|26. Mr CHAN Kam-lam said that to facilitate members' consideration, it would be useful if the Administration could provide information on arrangements adopted by other countries such as New Zealand which had different election and voting systems.
Clause 27 (new section 43A) - Advance polling
27. In response to Mr LEE Wing-tat, DS for CA explained that the phrase "(if there is not any later advance polling day)" in new section 43A(1) sought to facilitate the CE to direct the cancellation of advance polling on a particular day to the general election day, if there was not any later advance polling day. DSG supplemented that it was a statutory requirement to gazette the designation of advance polling day. If there was unforeseeable circumstance which led to the change of advance polling date, the public would be notified through the mass media, as there might not be sufficient time to publish the revised date in the gazette.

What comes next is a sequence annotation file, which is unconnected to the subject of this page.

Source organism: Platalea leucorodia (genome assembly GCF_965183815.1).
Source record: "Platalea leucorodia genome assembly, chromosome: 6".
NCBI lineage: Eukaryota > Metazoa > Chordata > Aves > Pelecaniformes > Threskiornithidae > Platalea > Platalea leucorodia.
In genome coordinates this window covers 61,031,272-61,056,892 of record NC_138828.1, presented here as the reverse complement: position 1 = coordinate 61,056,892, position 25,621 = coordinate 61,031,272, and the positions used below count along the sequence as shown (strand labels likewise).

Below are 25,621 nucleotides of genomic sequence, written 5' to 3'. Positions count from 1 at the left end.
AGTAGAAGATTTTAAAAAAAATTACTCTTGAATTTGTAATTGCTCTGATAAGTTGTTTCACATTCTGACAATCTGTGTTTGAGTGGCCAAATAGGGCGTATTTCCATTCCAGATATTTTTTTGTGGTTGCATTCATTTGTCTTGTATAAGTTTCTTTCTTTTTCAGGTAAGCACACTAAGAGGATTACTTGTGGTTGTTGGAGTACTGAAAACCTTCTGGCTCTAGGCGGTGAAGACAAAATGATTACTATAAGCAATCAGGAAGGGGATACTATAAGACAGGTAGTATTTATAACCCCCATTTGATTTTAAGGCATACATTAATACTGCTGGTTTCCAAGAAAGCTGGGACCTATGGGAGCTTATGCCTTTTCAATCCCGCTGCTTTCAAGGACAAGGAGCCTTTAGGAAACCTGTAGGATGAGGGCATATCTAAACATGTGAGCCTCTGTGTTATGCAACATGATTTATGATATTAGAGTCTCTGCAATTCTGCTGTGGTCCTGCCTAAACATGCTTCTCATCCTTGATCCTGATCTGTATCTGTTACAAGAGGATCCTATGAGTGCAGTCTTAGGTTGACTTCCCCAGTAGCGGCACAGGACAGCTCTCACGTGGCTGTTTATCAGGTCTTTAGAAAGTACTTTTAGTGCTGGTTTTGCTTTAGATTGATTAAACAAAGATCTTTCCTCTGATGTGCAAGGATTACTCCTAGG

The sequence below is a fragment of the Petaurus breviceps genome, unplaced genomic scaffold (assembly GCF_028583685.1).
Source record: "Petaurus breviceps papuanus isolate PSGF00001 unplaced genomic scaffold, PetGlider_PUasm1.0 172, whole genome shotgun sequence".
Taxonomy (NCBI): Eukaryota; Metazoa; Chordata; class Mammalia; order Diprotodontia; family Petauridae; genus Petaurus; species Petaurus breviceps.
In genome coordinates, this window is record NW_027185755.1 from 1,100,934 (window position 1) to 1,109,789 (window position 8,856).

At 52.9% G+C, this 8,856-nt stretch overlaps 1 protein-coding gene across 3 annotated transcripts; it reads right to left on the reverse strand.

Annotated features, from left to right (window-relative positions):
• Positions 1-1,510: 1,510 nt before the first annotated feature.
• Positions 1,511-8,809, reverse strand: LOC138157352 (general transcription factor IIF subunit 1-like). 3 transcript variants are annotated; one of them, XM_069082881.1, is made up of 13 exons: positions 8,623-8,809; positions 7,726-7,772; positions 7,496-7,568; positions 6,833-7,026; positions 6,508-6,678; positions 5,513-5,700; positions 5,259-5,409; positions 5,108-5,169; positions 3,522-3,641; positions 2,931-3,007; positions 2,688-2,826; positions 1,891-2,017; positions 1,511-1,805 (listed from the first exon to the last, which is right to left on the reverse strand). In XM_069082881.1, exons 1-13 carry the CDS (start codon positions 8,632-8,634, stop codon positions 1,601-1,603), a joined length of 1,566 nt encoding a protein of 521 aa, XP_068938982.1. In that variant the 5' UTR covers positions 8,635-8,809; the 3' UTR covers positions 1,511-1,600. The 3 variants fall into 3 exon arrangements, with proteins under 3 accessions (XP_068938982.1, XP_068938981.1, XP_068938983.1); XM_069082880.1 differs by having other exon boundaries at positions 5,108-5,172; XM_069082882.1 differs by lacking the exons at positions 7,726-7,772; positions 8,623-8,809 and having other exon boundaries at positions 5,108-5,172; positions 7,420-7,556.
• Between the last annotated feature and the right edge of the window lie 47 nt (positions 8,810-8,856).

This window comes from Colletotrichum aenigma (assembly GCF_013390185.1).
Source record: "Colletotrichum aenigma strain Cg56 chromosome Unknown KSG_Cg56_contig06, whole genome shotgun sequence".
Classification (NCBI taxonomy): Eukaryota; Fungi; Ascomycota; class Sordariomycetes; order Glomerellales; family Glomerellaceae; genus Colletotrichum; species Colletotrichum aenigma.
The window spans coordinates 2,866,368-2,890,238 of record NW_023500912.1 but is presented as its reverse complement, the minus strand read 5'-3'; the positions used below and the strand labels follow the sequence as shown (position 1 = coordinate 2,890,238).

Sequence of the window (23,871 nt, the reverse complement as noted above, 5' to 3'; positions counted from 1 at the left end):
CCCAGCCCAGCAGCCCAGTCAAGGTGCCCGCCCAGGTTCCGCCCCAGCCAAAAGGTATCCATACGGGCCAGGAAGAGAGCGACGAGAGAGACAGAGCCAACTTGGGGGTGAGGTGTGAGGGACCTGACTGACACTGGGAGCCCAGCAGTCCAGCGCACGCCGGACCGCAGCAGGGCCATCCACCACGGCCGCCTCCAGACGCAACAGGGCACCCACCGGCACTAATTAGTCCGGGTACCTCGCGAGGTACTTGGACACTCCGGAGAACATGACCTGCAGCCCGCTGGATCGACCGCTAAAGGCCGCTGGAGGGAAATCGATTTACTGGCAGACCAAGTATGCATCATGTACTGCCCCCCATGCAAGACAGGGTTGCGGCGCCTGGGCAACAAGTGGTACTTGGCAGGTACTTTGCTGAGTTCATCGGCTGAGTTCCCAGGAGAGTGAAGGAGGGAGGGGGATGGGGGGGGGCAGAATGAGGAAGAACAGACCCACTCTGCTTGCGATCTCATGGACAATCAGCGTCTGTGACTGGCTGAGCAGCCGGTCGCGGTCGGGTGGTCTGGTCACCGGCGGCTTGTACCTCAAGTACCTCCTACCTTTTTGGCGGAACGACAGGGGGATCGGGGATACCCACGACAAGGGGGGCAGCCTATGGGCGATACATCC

28. Mr LEE Wing-tat suggested that the advance polling day should be set at two weeks prior to the general election, in order that the advance polling day could be postponed by one week if warranted.
|29. DS for CA said that there were practical difficulties to conduct advance polling on a date other than the one designated, given that there were lots of preparatory works such as advance booking of polling stations, preparation of register, manpower arrangements, etc. The Chairman opined that under the circumstances, it was unnecessary to designate more than one date for advance polling. Mr LEE Wing-tat echoed the view and pointed out that the general election day which involved over 2 million electors lasted for only one day. DS for CA undertook to consider members' suggestions.
(Post-meeting note : The Administration and the Legal Adviser's responses to concerns raised by the Bills Committee at this meeting were circulated to members vide LC Paper No. CB(2) 2135/98-99(01) on 28 May 1999 and LS 198/98-99 under cover of LC Paper No. CB(2) 2171/98-99 on 2 June 1999.)
V. Date of next meeting
30. The next meeting would be held on 24 May 1999 at 8:30am.
31. The meeting ended at 12:45 pm.
Legislative Council Secretariat
14 September 1999